Accountability and Aid in Ethiopia
With no sign that Ethiopia’s civil war will end anytime soon, the US and its partners must take action where they can to save lives. In particular, financial sanctions should be broadened to prevent further human-rights abuses, and creative humanitarian intervention is needed to head off mass starvation.
WASHINGTON, DC – Now that Ethiopia’s civil war has settled into a seemingly intractable slugfest, the United States must consider its options to prevent further loss of life. The US already is deeply engaged in efforts to mediate a ceasefire, working closely with the African Union, the European Union, and other interested parties. In that diplomacy, as in most African peace processes, the US has assumed a supporting role. Nevertheless, it can take the lead on two critical and lifesaving challenges: ensuring accountability for human-rights violations and preventing the use of starvation as a weapon of war.
All parties to the conflict have committed appalling mass atrocities, and these incidents will increase with further fighting. At the beginning of the conflict, Ethiopian Prime Minister Abiy Ahmed and his ally Eritrean President Isaias Afwerki saw an opportunity to wipe out their common enemy, the Tigrayan People’s Liberation Front (TPLF). The Ethiopian and Eritrean government forces had early battlefield successes, accompanied by tactics such as mass rape, ethnic cleansing, and blocking food aid. But offensives by the TPLF and its ally, the Oromo Liberation Army, soon reversed the government’s military gains and for a time put the TPLF and OLA within striking distance of the capital, Addis Ababa, provoking mass diplomatic evacuations.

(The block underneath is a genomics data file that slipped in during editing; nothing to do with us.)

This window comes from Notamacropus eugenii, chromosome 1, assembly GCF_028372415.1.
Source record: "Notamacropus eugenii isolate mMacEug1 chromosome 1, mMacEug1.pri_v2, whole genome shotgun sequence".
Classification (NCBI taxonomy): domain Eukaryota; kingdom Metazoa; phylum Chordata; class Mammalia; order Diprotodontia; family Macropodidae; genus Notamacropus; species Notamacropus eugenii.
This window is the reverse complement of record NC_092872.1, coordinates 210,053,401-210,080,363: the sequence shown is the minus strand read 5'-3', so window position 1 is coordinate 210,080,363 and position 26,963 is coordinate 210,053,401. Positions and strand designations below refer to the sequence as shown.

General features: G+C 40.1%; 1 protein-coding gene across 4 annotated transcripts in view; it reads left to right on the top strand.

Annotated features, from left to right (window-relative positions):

Under these conditions, the TPLF will not agree to a ceasefire without the kind of concessions that Abiy is unlikely to accept, prolonging the war. But human-rights abuses will most likely continue even if the TPLF and OLA eventually take Addis Ababa. To create real accountability for war crimes and find creative avenues for humanitarian-aid deliveries, US leadership is needed.